Iain de Jong headshotTell me about OrgCode Consulting and the work it does around ending rough sleeping and homelessness?

OrgCode does work predominantly throughout Canada and the United States, we focus on complex social issues, homelessness is probably the one that we spend most of our time with. We also do work on justice policy and drug policy and health policy. We are driven by making a difference, not by making money. And we do that by trying to help communities really focus on better outcomes.

You are described as a leader of an international movement to end homelessness, is this an issue that needs to be tackled globally?

It is. While there will always be regional nuances or national nuances, I think that we need to look at the changes that we have made structurally to our social welfare system and the impacts of globalisation to truly understand its relationship with homelessness.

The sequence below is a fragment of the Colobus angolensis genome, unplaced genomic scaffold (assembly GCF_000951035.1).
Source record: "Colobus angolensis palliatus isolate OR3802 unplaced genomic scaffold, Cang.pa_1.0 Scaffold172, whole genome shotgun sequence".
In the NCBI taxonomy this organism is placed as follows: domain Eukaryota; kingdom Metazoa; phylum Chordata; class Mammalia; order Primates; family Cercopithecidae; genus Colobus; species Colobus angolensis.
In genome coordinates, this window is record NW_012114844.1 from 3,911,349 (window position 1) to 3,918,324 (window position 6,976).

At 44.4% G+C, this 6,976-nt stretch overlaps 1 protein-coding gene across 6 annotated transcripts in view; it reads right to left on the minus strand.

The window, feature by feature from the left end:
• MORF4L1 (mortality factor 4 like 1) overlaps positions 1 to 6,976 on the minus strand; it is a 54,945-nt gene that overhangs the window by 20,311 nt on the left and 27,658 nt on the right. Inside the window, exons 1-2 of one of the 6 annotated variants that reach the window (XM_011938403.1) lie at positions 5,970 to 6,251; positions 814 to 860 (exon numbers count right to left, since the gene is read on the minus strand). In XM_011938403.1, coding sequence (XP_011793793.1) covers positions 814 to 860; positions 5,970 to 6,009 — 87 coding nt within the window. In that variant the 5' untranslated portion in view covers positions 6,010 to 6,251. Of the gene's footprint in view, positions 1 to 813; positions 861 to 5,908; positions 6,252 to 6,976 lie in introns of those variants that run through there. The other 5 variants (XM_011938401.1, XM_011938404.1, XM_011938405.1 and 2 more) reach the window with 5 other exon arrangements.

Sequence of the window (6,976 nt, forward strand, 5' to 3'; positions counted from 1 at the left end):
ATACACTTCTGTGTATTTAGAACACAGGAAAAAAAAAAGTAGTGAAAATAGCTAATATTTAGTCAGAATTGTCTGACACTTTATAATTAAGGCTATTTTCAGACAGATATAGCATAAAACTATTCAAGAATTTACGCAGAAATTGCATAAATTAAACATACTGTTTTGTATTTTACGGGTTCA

You have won numerous international awards and accolades for a solution based approach to ending homelessness, why is this approach important?

Too often we focus on the symptoms of homelessness and not on the solutions to homelessness, and too often we want to moralise people’s homelessness, rather than taking morality out of the equation. The solution to homelessness is actually a very simple one. It is housing. And people quite often want to pretend, or put too much emphasis on things that it’s not, like mental health, substance use disorders, addiction, dependence, involvement in criminal justice etc. I think that if we focus on the simplicity then we get better outcomes, if we get better outcomes then we have more housing stability, if we have more housing stability then we have better human potential.

Why do governments not focus on the simplicity of the problem?